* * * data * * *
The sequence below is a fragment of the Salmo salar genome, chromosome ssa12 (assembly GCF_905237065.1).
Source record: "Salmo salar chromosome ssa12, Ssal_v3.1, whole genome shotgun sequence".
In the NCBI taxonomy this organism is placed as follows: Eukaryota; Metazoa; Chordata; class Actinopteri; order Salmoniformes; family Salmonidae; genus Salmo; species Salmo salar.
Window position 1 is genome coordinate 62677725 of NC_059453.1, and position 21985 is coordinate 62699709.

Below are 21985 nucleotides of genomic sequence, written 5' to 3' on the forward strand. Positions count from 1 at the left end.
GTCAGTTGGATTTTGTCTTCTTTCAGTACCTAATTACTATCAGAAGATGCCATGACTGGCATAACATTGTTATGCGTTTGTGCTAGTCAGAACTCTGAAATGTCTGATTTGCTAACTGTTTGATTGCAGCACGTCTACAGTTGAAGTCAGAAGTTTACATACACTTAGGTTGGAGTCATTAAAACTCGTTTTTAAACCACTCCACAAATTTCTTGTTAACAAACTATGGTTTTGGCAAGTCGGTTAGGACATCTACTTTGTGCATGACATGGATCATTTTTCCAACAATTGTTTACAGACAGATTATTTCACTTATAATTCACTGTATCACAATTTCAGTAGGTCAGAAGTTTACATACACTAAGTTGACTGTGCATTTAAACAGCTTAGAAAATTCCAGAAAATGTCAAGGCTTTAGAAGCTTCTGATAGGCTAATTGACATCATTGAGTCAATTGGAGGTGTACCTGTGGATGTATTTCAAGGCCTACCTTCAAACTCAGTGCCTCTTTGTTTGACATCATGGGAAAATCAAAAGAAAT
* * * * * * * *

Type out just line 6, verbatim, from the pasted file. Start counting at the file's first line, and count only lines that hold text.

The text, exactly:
GTCAGTTGGATTTTGTCTTCTTTCAGTACCTAATTACTATCAGAAGATGCCATGACTGGCATAACATTGTTATGCGTTTGTGCTAGTCAGAACTCTGAAATGTCTGATTTGCTAACTGTTTGATTGCAGCACGTCTACAGTTGAAGTCAGAAGTTTACATACACTTAGGTTGGAGTCATTAAAACTCGTTTTTAAACCACTCCACAAATTTCTTGTTAACAAACTATGGTTTTGGCAAGTCGGTTAGGACATCTACTTTGTGCATGACATGGATCATTTTTCCAACAATTGTTTACAGACAGATTATTTCACTTATAATTCACTGTATCACAATTTCAGTAGGTCAGAAGTTTACATACACTAAGTTGACTGTGCATTTAAACAGCTTAGAAAATTCCAGAAAATGTCAAGGCTTTAGAAGCTTCTGATAGGCTAATTGACATCATTGAGTCAATTGGAGGTGTACCTGTGGATGTATTTCAAGGCCTACCTTCAAACTCAGTGCCTCTTTGTTTGACATCATGGGAAAATCAAAAGAAAT